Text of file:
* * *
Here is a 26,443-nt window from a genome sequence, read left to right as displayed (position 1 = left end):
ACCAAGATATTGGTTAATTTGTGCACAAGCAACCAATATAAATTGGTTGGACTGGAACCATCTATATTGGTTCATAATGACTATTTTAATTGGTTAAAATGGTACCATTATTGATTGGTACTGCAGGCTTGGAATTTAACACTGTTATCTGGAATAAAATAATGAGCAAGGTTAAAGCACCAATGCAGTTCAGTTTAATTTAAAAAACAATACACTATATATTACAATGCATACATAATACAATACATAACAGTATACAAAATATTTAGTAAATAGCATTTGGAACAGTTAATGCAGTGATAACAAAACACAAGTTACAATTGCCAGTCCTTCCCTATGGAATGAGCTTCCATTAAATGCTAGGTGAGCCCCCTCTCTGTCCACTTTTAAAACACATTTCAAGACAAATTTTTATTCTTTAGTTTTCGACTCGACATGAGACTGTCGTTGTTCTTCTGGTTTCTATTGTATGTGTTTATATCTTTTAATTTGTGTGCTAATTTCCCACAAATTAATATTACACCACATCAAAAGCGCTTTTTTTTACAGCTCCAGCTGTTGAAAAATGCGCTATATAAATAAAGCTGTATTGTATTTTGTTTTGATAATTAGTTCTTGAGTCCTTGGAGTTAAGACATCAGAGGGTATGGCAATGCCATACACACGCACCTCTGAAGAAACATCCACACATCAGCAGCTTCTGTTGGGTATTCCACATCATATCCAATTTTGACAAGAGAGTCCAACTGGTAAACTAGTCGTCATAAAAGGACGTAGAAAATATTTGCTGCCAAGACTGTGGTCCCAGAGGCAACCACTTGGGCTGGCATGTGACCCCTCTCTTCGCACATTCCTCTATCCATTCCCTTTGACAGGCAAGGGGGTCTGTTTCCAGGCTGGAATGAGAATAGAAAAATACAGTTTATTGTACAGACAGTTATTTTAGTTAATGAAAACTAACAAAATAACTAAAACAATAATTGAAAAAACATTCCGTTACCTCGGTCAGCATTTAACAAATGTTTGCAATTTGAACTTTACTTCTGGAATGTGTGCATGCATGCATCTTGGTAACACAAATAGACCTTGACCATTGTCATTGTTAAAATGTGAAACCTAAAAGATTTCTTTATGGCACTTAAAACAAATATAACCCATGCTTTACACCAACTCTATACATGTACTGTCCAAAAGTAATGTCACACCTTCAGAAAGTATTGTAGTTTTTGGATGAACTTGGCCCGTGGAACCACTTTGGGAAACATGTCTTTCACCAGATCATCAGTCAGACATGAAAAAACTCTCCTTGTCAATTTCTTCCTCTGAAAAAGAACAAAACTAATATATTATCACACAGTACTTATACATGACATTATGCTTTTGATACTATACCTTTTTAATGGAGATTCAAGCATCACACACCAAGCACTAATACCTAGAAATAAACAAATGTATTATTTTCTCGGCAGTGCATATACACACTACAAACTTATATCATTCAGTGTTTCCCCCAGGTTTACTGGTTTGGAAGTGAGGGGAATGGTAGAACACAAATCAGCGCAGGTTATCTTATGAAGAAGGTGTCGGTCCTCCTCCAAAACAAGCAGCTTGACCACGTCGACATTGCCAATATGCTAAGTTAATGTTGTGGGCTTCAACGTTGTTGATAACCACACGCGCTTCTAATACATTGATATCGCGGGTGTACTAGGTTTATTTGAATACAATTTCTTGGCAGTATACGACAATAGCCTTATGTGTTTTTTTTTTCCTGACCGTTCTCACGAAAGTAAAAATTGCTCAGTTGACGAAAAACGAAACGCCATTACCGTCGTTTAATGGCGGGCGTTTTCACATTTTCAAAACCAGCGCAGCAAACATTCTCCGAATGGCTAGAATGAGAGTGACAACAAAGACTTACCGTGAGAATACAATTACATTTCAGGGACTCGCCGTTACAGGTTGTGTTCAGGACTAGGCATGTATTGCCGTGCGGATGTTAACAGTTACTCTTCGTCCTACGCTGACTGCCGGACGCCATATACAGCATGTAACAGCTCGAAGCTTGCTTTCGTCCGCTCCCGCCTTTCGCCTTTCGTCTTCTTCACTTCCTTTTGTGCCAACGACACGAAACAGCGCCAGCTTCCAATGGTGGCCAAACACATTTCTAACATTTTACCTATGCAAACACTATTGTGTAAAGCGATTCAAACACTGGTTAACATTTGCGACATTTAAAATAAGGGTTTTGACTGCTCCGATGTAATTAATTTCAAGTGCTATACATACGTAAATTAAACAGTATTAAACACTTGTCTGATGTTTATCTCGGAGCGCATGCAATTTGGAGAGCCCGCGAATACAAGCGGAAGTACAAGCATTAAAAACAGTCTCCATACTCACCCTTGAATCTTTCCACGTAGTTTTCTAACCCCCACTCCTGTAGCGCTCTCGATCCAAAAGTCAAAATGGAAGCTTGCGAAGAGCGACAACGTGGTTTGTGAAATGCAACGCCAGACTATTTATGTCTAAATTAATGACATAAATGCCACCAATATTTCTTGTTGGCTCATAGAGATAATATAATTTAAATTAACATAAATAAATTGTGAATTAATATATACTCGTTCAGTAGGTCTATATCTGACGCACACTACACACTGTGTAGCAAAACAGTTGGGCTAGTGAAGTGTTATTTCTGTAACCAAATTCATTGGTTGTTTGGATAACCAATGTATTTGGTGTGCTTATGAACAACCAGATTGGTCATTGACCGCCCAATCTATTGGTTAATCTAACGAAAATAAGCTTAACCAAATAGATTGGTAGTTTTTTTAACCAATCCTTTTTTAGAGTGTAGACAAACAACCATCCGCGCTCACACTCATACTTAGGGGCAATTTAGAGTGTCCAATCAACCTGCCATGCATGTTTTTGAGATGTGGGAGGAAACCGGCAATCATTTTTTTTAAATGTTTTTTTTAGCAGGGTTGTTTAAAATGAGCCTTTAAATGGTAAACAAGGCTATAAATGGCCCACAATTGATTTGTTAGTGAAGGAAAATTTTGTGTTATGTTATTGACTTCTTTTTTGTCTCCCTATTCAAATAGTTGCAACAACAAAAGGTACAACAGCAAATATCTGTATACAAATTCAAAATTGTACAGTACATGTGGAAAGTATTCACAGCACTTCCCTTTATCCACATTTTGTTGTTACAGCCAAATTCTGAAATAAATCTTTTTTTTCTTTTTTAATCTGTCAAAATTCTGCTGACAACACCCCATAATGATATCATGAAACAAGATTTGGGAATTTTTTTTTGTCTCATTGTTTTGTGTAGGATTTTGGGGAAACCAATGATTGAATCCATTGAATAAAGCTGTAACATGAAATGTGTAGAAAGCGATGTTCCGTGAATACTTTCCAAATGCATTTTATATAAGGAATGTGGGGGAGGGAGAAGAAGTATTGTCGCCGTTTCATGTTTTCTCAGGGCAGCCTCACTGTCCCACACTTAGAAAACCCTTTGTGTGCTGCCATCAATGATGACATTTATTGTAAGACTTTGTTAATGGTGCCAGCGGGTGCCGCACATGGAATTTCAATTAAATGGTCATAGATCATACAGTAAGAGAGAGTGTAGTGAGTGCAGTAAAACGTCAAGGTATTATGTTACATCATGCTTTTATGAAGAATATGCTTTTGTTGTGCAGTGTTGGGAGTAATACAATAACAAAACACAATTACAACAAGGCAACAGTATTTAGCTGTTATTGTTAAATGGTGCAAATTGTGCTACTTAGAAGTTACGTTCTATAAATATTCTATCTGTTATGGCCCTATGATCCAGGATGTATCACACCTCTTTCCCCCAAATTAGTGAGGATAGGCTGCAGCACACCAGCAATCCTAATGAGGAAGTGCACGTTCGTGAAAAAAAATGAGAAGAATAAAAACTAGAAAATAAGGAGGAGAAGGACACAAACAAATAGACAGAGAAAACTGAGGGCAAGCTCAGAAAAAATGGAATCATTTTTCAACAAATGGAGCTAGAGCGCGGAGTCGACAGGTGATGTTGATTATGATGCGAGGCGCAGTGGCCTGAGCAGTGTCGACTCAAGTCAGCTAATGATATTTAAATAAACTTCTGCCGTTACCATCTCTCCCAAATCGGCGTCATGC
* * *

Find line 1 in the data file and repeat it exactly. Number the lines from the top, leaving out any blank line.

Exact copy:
Here is a 26,443-nt window from a genome sequence, read left to right as displayed (position 1 = left end):